Critic Reviews



Based on 26 critic reviews provided by Metacritic.com
Screen Daily
It may take a while to acclimate to the film’s off-kilter rhythms and strange happenings — not unlike the film’s protagonist, an outsider entering the forbidding Alaskan wilderness — but Saulnier has crafted his most mature effort to date, mixing his love for pulp fiction with a sombre examination of the inexplicable evil all around us.
As Hold the Dark sputters to an unsatisfying finale, Wright’s character promises to explain everything that came before. The movie’s great punchline is that he’ll never be able to sort it all out — and we’re right there with him, reeling from a disquieting saga that has no patience for anyone in need easy answers, but keen on leaving us gasping for breath.
This is a film about the wilds — internal and external — and Saulnier shoots both the natural and the human side of the story with his usual sharp instincts for startling and engaging images.
Boasting the sort of shocking brutality and unnerving menace that has become Saulnier’s signature, Hold the Dark is also a strangely seductive film, and one that understands the difference between simple plot resolution and catharsis, leading us on a journey into Alaska’s frigid heart of darkness that poses more questions than it answers.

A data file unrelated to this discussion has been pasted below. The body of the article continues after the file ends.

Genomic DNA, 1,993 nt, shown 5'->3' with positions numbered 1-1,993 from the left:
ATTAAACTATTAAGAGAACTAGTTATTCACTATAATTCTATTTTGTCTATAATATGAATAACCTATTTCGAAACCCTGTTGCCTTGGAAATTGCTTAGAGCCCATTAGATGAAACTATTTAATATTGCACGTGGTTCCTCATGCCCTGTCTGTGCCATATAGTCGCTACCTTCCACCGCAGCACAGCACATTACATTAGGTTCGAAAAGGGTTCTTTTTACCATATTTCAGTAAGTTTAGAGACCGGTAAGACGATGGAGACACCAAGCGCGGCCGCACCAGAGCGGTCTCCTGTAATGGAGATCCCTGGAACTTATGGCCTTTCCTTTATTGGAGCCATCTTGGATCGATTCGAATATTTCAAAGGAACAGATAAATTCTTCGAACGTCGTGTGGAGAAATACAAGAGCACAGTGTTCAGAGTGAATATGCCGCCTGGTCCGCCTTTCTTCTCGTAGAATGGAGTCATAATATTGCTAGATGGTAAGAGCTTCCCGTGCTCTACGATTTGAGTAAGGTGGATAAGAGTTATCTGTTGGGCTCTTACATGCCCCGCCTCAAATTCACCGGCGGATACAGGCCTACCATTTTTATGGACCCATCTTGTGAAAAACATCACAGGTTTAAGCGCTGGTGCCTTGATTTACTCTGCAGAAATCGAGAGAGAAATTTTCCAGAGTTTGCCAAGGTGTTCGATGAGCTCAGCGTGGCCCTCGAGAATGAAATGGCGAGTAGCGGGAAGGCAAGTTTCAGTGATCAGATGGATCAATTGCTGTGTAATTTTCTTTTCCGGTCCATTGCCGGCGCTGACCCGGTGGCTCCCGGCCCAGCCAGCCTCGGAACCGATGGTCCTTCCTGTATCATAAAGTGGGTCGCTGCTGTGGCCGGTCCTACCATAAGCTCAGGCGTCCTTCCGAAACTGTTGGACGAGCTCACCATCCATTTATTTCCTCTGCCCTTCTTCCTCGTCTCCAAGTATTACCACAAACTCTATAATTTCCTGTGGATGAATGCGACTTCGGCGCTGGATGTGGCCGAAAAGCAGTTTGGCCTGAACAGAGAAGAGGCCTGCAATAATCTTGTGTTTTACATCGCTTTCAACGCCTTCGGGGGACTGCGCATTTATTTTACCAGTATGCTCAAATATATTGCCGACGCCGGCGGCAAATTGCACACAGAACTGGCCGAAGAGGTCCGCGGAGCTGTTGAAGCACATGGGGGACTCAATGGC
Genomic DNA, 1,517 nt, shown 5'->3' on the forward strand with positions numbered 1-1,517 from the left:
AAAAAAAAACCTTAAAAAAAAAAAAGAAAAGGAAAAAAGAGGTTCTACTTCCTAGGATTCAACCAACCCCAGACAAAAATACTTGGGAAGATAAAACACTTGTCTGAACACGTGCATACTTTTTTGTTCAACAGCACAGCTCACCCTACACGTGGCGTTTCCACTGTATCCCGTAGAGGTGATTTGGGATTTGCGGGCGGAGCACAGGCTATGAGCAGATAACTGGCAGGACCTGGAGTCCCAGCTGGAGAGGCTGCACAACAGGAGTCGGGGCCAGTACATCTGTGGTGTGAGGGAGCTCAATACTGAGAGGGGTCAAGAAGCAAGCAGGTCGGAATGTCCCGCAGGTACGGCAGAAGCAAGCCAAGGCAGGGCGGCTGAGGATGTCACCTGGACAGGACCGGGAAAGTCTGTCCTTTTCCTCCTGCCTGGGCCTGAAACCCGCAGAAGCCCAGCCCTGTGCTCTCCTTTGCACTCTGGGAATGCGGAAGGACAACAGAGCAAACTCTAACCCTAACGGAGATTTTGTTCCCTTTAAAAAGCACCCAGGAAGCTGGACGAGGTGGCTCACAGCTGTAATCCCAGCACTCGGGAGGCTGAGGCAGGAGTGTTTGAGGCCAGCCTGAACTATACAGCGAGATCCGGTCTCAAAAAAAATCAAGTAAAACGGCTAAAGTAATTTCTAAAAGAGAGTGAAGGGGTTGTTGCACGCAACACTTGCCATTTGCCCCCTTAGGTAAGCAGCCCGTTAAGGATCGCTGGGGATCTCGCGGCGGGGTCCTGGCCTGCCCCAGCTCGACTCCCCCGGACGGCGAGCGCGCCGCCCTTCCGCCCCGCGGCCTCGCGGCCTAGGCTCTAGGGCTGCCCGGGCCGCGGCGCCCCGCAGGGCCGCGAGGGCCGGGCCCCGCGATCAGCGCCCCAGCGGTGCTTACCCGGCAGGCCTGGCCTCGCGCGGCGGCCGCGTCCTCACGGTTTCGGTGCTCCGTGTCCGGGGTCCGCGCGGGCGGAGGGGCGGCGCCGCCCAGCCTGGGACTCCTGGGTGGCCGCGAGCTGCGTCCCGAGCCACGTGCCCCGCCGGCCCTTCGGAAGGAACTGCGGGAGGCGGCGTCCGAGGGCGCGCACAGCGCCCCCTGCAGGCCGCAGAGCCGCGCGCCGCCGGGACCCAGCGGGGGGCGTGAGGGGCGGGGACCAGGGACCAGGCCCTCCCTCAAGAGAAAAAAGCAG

At its best, it’s a moody, scary, post-Peckinpah meditation on masculinity — and an all too rare opportunity to see Mr. Wright fronting a feature.
It’s a brutal slog of a film, admirable in its fearlessness in terms of dark subject matter, but the brutality doesn’t feel worth it in the end.
While the shifts in genre, plot and location do prove intriguing for much of the film, they ultimately result in a feeling of mild dissatisfaction, the whole never quite the sum of its parts.
The mystery surrounding the Slones and their missing child is much less interesting than Core's burgeoning friendship with the local sheriff, Donald Marium (James Badge Dale), who assists with the investigation.
Hold the Dark is a perfectly adequate film made by an especially talented director, Jeremy Saulnier. Alternately pulse-racing and somnambulant, it’s a thriller that starts strong before running out of gas.
Getting the chance to be an exceedingly dull stab at Elevated Horror, Elevated Thriller, and Elevated Action all in one fell swoop, Jeremy Saulnier’s Hold the Dark is nothing but a staggering failure in both the realm of art and entertainment.

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